To avoid sparks, is suitable as already said, placing a 2K2 resistor at the main switch (which cuts in the positive connection of the battery to the controller), as seen in the image below, or place a switch high amperage to prevent the spark of constant significantly degrade the connections:

Connection of main switch
But equally or more important to place the resistance bypassing the switch, (with which lengthen the life of the switch), is to place a diode to discharge the energy produced by regenerative braking by the motor movement in the battery even when the controller is not fed, as shown in page 30 of the manual . 

So would the three motor phases, each with its corresponding color:

Install a safety fuse 30A slow, so if you have a short unwanted, I have placed on the negative side, but is also very convenient between the two packs of the way, (or even if we each connector . the maximum security) later replaced it with a slow fuse 25A Round 250V because it was overheating; It is aluminum and electricity goes worse than copper:

Fuse with quick connectors. To the Left. You can see a diode end by removing unnecessary
I took a thermal fuse that came with a battery of 10A at 250V, and if it rises above 90 ° C, is there something wrong; and cuts the current flow:

The thermal fuse is very useful for adding security: Recommended one that jumps to 60

The fuse must be in contact with batteries; I have stuck with one American to tape:

Installing wiring for balanced load
As we discussed in the first inning of this project, if not incorporate load control in the battery itself, need an external one (for each x balanced loads), we will have to get a cable from each union taking him outside to connect to balancer load (which measure the load on these points, using them in turn to equal). In addition we will use these connectors to connect the viewer charge level (Cell-log). I found another way to get rolling cables rather than directly welding joints:

Thin wires will draw by a side for connection to the charger when necessary
We put them all together trying to protect them and they are well identified:

Detail of the quick connector; I soldered on the inside of the charging cables
As I have the display on the handlebars, I took her there the 10 cables are needed:

For charging a battery of 10 cells with the 1010B + needed two 5-wire connectors ; in Hobbyking, with the charger iCharger i1010B + I bought balancing connectors for 6-cell (eliminating the dremel then the negative pole was left) and pasting the silicone outer shield for easy use and prevent breakage and water ingress.

The iCharger brings a small PCB to connect batteries of 3 to 10 cells (for 10 must use May 2 cables):

Once prepared, we soldering wires and insulating them with PVC shrink tubing or electrical tape good:

If we are wrong in the position of any cables no problem, the iCharger notify us and we'll just be checking with the tester if the voltages are joining (connecting the first to the third connector has to be about 8V, then 10 , 8V, then add the 4V and about 15V, 41V and even if all the packs to be charged to 90%):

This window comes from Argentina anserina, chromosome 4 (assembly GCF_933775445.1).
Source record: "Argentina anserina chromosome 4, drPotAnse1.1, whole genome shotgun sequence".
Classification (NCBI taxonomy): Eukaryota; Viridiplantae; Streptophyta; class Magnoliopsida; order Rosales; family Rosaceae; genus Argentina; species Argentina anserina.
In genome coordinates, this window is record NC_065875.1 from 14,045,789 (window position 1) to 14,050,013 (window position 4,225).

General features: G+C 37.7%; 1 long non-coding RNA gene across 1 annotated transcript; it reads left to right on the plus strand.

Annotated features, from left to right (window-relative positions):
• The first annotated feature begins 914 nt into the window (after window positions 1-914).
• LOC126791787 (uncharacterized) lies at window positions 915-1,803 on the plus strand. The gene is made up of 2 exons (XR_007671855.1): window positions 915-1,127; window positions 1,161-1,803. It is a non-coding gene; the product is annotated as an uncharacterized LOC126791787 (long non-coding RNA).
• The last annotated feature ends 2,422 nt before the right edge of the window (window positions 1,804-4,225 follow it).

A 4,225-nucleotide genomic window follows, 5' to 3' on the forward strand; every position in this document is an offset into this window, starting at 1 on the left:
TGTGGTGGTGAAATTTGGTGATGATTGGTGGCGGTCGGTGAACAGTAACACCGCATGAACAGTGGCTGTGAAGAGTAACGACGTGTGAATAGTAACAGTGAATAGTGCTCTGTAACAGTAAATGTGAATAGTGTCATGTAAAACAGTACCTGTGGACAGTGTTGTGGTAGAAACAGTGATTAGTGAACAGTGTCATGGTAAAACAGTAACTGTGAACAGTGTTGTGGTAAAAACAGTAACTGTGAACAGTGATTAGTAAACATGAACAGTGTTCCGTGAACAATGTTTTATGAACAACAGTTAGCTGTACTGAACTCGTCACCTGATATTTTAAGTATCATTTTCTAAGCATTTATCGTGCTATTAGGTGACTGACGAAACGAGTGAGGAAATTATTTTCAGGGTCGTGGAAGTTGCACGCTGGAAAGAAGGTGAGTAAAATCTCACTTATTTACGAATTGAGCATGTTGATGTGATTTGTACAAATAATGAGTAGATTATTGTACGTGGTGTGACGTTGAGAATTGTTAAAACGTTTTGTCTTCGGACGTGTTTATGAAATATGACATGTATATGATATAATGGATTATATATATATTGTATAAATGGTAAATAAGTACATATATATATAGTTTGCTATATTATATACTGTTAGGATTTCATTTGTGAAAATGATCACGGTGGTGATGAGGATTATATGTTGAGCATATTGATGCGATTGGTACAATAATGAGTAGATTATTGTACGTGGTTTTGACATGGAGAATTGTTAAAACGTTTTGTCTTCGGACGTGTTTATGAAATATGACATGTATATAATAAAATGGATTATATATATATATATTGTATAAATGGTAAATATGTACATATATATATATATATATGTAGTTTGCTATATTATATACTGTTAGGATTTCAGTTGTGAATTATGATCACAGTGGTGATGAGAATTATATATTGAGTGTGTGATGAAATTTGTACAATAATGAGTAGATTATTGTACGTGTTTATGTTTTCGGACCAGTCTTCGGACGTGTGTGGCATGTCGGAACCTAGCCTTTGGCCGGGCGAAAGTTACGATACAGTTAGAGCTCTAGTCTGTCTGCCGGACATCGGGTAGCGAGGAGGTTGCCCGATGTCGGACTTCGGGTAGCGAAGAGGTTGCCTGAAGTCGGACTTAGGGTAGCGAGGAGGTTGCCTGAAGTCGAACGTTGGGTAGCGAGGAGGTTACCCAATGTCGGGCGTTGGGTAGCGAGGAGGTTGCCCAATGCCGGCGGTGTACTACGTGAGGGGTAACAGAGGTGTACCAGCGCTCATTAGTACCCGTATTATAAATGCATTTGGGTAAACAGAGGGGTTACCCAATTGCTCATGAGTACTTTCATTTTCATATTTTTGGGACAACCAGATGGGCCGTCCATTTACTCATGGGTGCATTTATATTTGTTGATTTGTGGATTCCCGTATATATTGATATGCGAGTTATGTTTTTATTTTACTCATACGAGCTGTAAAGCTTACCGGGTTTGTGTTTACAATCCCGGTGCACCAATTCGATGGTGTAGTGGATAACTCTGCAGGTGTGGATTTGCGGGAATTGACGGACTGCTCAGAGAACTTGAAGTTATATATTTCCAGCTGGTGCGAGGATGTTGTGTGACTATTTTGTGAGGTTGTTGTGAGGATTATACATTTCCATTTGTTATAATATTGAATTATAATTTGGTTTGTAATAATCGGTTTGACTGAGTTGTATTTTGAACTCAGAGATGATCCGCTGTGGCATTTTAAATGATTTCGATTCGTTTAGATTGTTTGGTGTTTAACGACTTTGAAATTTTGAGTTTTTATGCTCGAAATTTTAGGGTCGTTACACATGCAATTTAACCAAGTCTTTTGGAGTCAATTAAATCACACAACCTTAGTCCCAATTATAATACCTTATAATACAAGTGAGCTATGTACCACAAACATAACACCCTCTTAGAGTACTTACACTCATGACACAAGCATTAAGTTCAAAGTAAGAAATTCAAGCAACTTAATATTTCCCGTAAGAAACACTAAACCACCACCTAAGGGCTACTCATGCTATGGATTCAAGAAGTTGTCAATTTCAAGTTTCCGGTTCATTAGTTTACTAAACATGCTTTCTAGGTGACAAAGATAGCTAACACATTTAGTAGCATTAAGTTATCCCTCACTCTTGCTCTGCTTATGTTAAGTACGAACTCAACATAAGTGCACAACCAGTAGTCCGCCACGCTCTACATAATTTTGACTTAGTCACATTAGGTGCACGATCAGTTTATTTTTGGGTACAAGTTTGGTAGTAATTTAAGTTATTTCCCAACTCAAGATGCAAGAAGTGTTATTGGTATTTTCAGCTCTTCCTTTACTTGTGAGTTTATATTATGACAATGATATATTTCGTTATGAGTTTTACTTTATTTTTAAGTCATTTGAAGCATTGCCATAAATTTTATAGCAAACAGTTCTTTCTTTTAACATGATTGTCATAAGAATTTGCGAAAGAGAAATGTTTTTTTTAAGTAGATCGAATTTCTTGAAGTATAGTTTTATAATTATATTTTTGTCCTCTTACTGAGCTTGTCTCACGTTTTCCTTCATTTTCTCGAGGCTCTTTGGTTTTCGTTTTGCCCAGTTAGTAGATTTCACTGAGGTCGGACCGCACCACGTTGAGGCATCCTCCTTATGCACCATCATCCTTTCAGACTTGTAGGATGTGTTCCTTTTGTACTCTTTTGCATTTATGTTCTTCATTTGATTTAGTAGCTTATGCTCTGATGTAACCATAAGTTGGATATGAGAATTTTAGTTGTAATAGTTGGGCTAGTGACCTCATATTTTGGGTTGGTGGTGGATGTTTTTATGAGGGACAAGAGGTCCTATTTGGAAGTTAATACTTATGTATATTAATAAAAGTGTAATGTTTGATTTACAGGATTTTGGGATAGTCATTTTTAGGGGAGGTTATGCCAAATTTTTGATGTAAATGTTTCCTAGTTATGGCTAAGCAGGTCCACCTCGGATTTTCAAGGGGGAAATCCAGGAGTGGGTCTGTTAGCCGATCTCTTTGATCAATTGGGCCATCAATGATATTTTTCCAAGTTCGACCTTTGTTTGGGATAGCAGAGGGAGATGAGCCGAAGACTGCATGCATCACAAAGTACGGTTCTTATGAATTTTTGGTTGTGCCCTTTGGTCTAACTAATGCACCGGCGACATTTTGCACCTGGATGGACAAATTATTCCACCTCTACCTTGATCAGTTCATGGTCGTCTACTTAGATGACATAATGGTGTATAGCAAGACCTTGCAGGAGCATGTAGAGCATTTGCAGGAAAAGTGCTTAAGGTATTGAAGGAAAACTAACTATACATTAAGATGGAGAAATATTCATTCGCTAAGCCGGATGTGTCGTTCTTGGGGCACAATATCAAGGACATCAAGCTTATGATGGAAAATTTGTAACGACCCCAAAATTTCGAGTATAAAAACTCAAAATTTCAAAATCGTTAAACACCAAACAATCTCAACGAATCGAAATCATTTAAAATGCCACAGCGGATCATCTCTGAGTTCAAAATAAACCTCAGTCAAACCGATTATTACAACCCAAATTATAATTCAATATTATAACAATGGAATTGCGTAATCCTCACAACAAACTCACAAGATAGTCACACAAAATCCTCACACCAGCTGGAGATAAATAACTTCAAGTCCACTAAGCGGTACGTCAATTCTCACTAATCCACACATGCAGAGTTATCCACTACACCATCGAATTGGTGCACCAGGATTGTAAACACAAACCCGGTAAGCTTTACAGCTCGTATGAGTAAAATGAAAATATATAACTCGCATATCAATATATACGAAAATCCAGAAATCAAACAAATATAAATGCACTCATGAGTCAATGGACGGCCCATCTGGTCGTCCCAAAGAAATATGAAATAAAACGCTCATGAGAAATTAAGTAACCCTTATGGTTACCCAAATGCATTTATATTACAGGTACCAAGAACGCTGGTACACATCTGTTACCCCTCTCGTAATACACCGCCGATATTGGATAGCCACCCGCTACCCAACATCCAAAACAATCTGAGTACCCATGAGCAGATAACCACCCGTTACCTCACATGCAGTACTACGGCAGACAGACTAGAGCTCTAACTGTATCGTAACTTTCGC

I left enough wire to comfortably handle lleguenal
Detail wiring for rolling:

The fact of having external sway system gives me more flexibility , less waste and discharge and loading rate; compact controls quite often fail load, besides being expensive and be quite limited. With the iCharger up to 300W of power loads are very fast; in about 8 hours I have fully charged (provided that the packs are not too unevenly).
If you look at the image below, I marked in black port of one of the connectors to avoid placing them upside down:

Foul to improve the theme of connection to the simplest negative and positive to do

You can see under the seat the main connector for battery charging
Installing a voltage display on the handlebars of the bike

I used this handy Monitor voltage up to 8 cells, with configurable alarm, which will place subject to the handlebars to show the voltage of the cells of one of the connectors, which help me to monitor the battery charge, and when prices drop below 3.5V, charge:

As the bike is going to be exposed to rain, it is essential make it waterproof, so it is best to disarm and apply a layer of epoxy glue all electronics, and around the screen, very careful not to cover the buttons, both by the front and behind by:

This little trick will waterproof electronic viewfinder
Then I tied a plastic visor shape with flanged electrician fixing it with thermo-gluer:

And here we can see it working , showing the loading of the first 5 packs of 9 batteries 18650;as you can see no more than 9mV difference between cells:

If we do not apply epoxy, we should put it in a transparent box and watertight
The connector is loose we put some duct tape not to get any water.

Replacing the controller Kelly Goldenmotor

Finally the installation was me well, pretty tight space.

As I said at the beginning of the entry, a month changed the driver to test for GoldenMotor, and the truth is going quite well (albeit much less configurable):

I changed the position to help fixing batteries
Like the other, I've stuck to the aluminum base plate with epoxy glue or heat to help cool it, besides screwing.

Connecting a front flashlight battery

It was time to retire my old led flashlight and take the battery as a power source, it occurred to me adapt a broken LED Flashlight (switch bad) by cutting the front. 
To feed it, first of all put a 1A fuse:

To reduce the voltage of 36V to 3.3V DC , nothing better than a DC / DC converter economicof DX.com, covered with silicone to make it waterproof, and glued to aluminum to reduce its temperature controller; (Be careful to not use it without charge at the output , or the regulator will burn, as I could see :():

DC / DC converter plugged with silicone: Do not leave him without charge or fry (for Chinese)
And this is the flashlight, riding a Cree T6 LED capable of 800 lumens without breaking a sweat (I have it reduced to 500 for temperature and longevity):

The flashlight attached to the handle with rivets
It is important to cut leaving the healthy part of the housing which makes heat transmitter to the internal circuit does not move; While we press the carcass and cut.
Then solder the wires into and sealed with silicone or tape :

The light emitted is impressive not just consumption ... there is no reason not to do night routes through the forest and soak up nature! :) (Although careful not to get very bumpy routes precaution). 
Later I also put a rear luggage rack with brake light ... but that's for another entry)

Increasing throughput with a condenser

To improve the response of the controller and reduce peak demand to the battery , I have placed welded to the connectors on the battery and capacitor 3300uF 50V:

I have also fixed the pack which gave me problems ; two 18650 batteries did not measure up to try to download a 2A quickly got off the 3,9V:

Battery renovated in a portable pack
More information: 
GoldenMotor Part 1 : Installing kit